From amazon.com : "The purpose of this monograph is threefold: to explore the development of modern black nationalist thought of the 1960s and 1970s and locate it within the tradition of modern black nationalism and cultural revitalization that emerged during the early decades of the 20th century; to demonstrate how a group of musicians operating in the style of American jazz music referred to as the 'New Black Music' embraced the various tenets of modern black nationalism and attempted to put these ideas into practice in the production of their music; and to demonstrate how the study of music can be utilized effectively to enhance our understanding of cultural, political and social phenomena in American society."
From amazon.com : "David B. Coplan’s pioneering social history of black South Africa’s urban music, dance, and theatre established itself as a classic soon after its publication in 1985. As the first substantial history of black performing arts in South Africa, In Township Tonight! was championed by a broad range of scholars and treasured by fans of South African music. Now completely revised, expanded, and updated, this new edition takes account of developments over the last thirty years while reflecting on the massive changes in South African politics and society since the end of the apartheid era."
From amazon.com : "The path the slave took to 'citizenship' is what I want to look at. And I make my analogy through the slave citizen's music -- through the music that is most closely associated with him: blues and a later, but parallel development, jazz... [If] the Negro represents, or is symbolic of, something in and about the nature of American culture, this certainly should be revealed by his characteristic music."
From amazon.com : "Don't Deny My Name (which takes its title from a blues song by Jelly Roll Morton) begins by laying out the case that the blues is a body of literature that captured the experience of African American migrants to the urban North and newer territories to the West. The essays that follow collectively provide a tour of the movement through classic jazz, bop, and the explosions of the free jazz era, followed by a section on R&B and soul. The penultimate essay is a meditation on rap music that attempts to bring together the extremes of emotion that hip hop elicits, and the collection ends with an unfinished preface to the volume."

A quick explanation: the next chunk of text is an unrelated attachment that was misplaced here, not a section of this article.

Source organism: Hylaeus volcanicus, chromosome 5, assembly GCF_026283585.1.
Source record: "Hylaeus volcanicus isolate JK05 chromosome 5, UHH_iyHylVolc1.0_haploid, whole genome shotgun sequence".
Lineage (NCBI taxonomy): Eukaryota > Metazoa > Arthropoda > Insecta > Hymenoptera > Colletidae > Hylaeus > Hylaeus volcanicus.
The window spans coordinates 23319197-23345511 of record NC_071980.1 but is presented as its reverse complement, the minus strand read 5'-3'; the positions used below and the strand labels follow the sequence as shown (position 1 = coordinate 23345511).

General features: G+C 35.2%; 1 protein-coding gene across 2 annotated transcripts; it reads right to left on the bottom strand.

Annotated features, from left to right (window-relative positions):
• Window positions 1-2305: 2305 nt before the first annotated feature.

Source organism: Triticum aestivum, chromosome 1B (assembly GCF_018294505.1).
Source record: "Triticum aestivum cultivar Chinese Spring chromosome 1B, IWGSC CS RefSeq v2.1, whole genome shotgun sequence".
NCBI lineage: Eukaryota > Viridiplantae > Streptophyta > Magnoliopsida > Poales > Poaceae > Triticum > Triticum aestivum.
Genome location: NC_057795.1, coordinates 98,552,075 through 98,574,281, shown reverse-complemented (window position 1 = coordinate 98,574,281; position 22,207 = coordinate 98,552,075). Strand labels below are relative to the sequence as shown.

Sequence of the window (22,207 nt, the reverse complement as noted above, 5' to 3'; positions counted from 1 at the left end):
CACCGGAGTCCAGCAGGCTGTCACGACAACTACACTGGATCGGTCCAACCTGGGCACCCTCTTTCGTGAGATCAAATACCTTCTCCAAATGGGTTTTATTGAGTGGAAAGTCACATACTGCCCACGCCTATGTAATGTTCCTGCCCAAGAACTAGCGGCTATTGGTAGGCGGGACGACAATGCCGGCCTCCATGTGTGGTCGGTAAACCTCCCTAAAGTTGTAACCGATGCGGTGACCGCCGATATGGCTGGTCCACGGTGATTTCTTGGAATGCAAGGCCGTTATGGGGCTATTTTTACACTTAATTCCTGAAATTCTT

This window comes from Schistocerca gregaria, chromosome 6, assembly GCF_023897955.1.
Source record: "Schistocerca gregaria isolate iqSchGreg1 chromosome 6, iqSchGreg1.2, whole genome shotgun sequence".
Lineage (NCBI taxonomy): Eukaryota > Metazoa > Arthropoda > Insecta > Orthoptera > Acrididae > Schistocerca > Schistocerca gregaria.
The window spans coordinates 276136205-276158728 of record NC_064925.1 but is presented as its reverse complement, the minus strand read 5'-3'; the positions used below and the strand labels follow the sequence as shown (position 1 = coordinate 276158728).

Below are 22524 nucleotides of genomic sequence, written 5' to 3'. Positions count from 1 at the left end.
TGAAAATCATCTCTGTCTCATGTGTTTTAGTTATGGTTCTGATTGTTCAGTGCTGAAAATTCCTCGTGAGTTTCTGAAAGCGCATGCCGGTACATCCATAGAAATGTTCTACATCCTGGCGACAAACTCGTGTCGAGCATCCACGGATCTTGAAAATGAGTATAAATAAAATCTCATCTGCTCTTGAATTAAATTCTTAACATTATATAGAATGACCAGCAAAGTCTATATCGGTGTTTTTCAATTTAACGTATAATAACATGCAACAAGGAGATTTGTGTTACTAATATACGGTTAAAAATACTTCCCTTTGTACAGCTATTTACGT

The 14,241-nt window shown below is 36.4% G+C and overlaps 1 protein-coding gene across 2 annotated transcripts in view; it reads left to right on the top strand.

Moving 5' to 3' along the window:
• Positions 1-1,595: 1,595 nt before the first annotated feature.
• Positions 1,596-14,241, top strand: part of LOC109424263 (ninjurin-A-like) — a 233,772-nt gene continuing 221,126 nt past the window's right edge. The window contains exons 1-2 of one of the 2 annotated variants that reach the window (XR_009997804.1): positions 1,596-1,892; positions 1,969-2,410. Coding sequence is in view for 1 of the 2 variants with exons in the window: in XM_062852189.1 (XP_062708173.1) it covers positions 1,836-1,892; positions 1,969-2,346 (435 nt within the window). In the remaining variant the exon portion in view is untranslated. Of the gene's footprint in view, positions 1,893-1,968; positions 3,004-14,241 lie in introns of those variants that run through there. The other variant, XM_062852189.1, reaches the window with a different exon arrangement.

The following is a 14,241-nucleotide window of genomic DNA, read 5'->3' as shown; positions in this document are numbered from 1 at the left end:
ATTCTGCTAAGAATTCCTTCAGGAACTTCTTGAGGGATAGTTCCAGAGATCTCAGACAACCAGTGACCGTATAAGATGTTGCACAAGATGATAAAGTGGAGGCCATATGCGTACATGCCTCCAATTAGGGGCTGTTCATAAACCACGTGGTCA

From amazon.com: "Revised and expanded, this important text is designed to introduce the beginning scholar to various types of Pan-African music, from Africa to the Americas. With an emphasis upon the African American composer, this survey uses musical examples and illustrations to pinpoint beginning influences, the slave era, the emergence of the black professional, and contemporary trends. Discussions center upon classical and popular forms, and offer the music of William Grant Still alongside that of such jazz personalities as Edward (Duke) Ellington, Ferdinand (Jelly Roll) Morton, rap artist M. C. Hammer, and rock star Michael Jackson..."
From the book jacket: "Soul, reggae, jazz, blues, gospel, African music: here are the great stars of Black Music in all its color and excitement: James Brown, Ray Charles, Staple Singers, O'Jays, 3 Degrees, Chi Lites, Thom Bell, Bill Withers, Pointer Sisters, Barry White, Maytals, John Holt, Isley Brothers, Harold Melvin, Smokey Robinson, Stylistics, War, Al Green, Bobby Bland, Dandy Livingstone, Billy Preston."